Keeping Compliant with Consumer Duty

30th August 2022 Adam George

The FCA's new Consumer Duty has been finalised in the last few weeks, and has created a fair amount of noise and apprehension in the financial services industry.

The rationale behind the new regulation is to drive up quality with respect to clarity of product information, ease of interaction and value for money - all from the retail client's perspective. Many commentators are suggesting this represents a significant shift and will lead to major changes for financial advisers and other regulated firms.

What do Advisers Need to Do?

To remain compliant in light of Consumer Duty, financial advisers need to be able to demonstrate the following:

  • All clients are getting a fair deal in terms of value for money - retail clients in similar situations that require a similar service should be paying the same fees.
  • Financial products are affordable for the client - this covers general affordability, but also if a more cost-effective financial solution can be recommended then the adviser will need to justify why a more expensive one has been favoured.
  • Clients are given appropriate support - firms need to act in their clients' interests at all times and support them in getting the most out of the recommended financial products and services.
  • Key product information is clearly explained - advisers must do their best to ensure each client understands everything he/she needs to know, bearing in mind levels of investment knowledge & experience.

There are other variants of the above list that include additional points, but if you're doing all of the above then the rest will take care of itself. For instance, the point about avoiding behavioural biases is often made, but if you have a good process that's objective and acts in your clients' best interests then such biases will be implicitly avoided.

More on Avoiding Bias

There are all sorts of biases to which human beings are naturally susceptible, and not just when it comes to investing.

We see the effects of subconscious biases throughout society, and especially so when it comes to emotionally-charged issues like Covid, the cost of living crisis or big political decisions. At such times, we naturally have our comfort zones. People tend to favour familiarity over opportunity (availability bias) and take comfort in hearing people who share the same opinion as them (confirmation bias).

There's a great deal of psychological research been done on this kind of thing in recent times, including the fascinating Dunning-Kruger study, but all that detail is outside the scope of this article. The key point is that, when it comes to giving financial advice, the very same biases can take over and influence decision making to the extent that it may not result in the best outcome for the client. This is why the establishment of an objective and systematic advice process is extremely helpful.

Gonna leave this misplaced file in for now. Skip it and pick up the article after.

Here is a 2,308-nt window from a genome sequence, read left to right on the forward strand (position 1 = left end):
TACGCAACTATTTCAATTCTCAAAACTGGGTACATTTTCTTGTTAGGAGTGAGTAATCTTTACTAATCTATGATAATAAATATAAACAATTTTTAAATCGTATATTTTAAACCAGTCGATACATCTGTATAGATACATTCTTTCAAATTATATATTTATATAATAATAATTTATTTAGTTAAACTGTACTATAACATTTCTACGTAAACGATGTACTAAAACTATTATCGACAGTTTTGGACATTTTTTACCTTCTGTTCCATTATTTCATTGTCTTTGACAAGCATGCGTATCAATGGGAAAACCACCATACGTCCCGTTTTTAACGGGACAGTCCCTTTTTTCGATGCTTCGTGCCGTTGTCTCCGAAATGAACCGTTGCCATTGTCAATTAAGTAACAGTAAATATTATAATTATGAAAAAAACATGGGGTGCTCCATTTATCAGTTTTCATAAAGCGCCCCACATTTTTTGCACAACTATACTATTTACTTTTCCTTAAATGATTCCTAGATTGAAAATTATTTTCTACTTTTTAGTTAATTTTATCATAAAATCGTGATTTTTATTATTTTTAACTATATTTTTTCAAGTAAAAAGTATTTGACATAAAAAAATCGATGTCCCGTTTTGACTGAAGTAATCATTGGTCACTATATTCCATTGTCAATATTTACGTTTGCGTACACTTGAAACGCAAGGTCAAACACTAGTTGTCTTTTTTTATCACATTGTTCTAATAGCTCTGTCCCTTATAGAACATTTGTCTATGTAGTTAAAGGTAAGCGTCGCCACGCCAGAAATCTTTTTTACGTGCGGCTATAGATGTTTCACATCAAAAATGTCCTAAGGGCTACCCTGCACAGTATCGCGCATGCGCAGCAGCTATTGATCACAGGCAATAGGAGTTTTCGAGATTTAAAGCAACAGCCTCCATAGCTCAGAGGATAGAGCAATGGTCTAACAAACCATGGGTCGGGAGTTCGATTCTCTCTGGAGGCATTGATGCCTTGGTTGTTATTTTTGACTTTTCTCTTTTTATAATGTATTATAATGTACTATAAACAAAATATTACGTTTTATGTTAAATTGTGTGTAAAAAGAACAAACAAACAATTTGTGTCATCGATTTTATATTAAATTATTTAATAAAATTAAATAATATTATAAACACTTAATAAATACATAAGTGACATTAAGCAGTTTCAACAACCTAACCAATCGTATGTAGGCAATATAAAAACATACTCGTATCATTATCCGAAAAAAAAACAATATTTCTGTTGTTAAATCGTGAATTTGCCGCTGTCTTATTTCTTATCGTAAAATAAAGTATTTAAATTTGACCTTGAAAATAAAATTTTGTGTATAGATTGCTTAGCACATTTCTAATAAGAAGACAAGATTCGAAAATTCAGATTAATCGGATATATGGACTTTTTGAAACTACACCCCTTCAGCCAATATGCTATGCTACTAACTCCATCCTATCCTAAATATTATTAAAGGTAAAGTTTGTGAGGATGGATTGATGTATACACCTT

Use Models and Technology to Help

A good way to avoid these accidental biases and ensure an objective approach is to implement an reasoned, fact-driven decision-making process.

We've written articles before about identifying target markets and client profiling, and if you have this kind of thing in place already then it's a great starting point.

As alluded to above, similar clients should end up with similar outcomes for a similar price, so identifying these areas of similarity and what leads certain types of client to certain solutions is the first step.

Once this pattern is identified, you can begin to map out formally what characteristics about the clients have led them to have success with the implemented financial solutions. Start off with abstract, high-level categories and iteratively look deeper into the details of each case until a more granular and robust model emerges.

This is actually the same technique that underpins the majority of modern artificial intelligence (AI) solutions. A set of data about a subject is passed through a "trained" network where the attributes are weighted specifically to choose logical outcomes for the input data. Admittedly, the volumes of data in AI systems are huge and the neural network calibration will require several million records, so while it's not feasible for IFAs to implement such systems, the principle of having a logical decision path for advising clients can still be applied.

Of course, this is not to say that unmeasurable "soft" facts (feelings about ESG, trust in established brands, etc.) shouldn't form part of the process. It's more that the measurable attributes that lead to decisions about things like platforms and tax wrappers should be as deterministic as possible to eliminate bias and ensure fairness, thus ensuring standards set by Consumer Duty are met. This kind of process also helps IFAs demonstrate their independence.


Like all FCA regulation, firms should have a clear policy that explains what the advice process is and why the board members believe it conforms to the rules.

Despite the opinions of many, Consumer Duty is not a game changer in this regard, and if you've been running a client-first financial planning practice up until this point then you've probably got nothing to worry about. That said, this may still be an opportune time to conduct a review of your process and platform choices, just to see if there's room for improving the clarity and quality of your financial advice.

Contact Us to See How PowerPlanner can Help Your Consumer Duty Compliance

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